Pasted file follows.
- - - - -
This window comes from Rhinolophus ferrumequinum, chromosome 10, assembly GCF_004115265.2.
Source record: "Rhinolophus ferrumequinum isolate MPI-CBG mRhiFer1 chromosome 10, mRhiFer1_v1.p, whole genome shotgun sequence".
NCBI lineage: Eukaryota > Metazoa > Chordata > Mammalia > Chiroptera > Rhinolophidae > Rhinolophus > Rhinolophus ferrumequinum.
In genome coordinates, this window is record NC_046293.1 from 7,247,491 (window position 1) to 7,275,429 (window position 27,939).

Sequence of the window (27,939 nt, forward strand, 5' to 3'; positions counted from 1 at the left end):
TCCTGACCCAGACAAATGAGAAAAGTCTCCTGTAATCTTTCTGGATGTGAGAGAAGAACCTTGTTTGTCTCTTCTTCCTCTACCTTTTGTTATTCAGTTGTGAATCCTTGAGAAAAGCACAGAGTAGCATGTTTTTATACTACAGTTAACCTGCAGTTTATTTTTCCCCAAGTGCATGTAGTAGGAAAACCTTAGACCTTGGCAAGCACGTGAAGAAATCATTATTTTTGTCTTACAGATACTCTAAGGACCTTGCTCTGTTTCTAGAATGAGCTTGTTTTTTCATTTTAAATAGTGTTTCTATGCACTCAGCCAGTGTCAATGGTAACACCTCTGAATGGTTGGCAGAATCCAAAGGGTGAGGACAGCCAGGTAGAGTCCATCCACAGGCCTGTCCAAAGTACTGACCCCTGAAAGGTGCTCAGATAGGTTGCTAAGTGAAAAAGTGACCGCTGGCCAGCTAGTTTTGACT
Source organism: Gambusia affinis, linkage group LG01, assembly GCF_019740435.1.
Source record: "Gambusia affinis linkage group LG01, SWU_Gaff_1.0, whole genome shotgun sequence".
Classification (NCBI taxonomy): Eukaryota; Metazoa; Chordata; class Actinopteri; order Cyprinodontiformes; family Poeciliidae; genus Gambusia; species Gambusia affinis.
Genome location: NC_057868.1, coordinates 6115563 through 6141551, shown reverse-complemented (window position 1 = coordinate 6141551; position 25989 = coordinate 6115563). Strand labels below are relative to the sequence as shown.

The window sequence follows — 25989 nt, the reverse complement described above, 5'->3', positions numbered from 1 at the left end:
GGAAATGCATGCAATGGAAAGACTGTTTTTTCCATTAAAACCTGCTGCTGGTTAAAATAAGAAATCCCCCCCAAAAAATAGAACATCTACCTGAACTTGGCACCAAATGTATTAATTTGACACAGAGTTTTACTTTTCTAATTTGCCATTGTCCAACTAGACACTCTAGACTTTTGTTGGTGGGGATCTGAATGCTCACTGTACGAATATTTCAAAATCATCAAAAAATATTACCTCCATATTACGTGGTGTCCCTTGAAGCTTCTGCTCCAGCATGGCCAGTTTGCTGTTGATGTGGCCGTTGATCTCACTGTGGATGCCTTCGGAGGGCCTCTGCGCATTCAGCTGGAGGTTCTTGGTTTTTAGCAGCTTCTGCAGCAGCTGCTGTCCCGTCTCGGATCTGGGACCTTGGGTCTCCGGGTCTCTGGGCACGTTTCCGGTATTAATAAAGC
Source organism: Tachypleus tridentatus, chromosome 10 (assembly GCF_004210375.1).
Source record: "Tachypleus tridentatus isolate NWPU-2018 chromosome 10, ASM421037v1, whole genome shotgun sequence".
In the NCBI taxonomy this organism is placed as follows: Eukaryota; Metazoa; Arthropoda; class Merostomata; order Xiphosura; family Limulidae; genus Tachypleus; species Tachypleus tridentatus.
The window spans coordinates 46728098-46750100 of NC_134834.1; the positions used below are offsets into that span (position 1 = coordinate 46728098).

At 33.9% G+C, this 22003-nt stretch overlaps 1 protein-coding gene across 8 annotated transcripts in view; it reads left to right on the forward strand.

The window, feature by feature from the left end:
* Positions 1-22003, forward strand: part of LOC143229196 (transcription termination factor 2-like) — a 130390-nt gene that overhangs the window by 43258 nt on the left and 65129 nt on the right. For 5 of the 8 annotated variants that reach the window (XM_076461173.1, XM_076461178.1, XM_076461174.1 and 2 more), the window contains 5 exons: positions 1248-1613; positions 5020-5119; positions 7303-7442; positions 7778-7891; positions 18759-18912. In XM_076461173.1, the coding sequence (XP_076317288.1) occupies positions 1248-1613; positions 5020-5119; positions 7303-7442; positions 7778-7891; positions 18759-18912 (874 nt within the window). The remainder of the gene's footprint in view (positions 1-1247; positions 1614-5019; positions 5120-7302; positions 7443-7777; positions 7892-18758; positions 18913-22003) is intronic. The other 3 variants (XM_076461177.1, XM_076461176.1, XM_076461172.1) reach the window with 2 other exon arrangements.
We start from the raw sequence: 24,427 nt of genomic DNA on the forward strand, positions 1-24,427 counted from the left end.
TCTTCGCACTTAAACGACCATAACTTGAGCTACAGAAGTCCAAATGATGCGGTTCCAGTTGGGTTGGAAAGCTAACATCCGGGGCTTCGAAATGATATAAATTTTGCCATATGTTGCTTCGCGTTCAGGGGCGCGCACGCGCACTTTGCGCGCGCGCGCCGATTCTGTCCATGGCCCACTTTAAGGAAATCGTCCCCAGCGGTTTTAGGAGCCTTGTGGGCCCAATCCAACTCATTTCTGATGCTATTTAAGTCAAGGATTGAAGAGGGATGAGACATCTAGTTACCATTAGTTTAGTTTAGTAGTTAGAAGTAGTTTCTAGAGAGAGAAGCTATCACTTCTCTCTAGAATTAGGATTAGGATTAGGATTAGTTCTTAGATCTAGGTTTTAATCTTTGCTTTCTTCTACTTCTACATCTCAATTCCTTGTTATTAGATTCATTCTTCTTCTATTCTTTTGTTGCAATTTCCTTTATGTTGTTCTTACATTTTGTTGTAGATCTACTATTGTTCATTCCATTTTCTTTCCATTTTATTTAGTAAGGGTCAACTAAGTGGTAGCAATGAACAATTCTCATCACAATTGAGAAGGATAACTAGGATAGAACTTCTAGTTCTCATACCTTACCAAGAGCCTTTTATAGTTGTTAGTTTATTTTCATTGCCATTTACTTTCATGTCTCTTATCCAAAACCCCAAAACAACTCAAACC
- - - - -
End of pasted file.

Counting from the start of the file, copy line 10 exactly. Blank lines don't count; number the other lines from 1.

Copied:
Genome location: NC_057868.1, coordinates 6115563 through 6141551, shown reverse-complemented (window position 1 = coordinate 6141551; position 25989 = coordinate 6115563). Strand labels below are relative to the sequence as shown.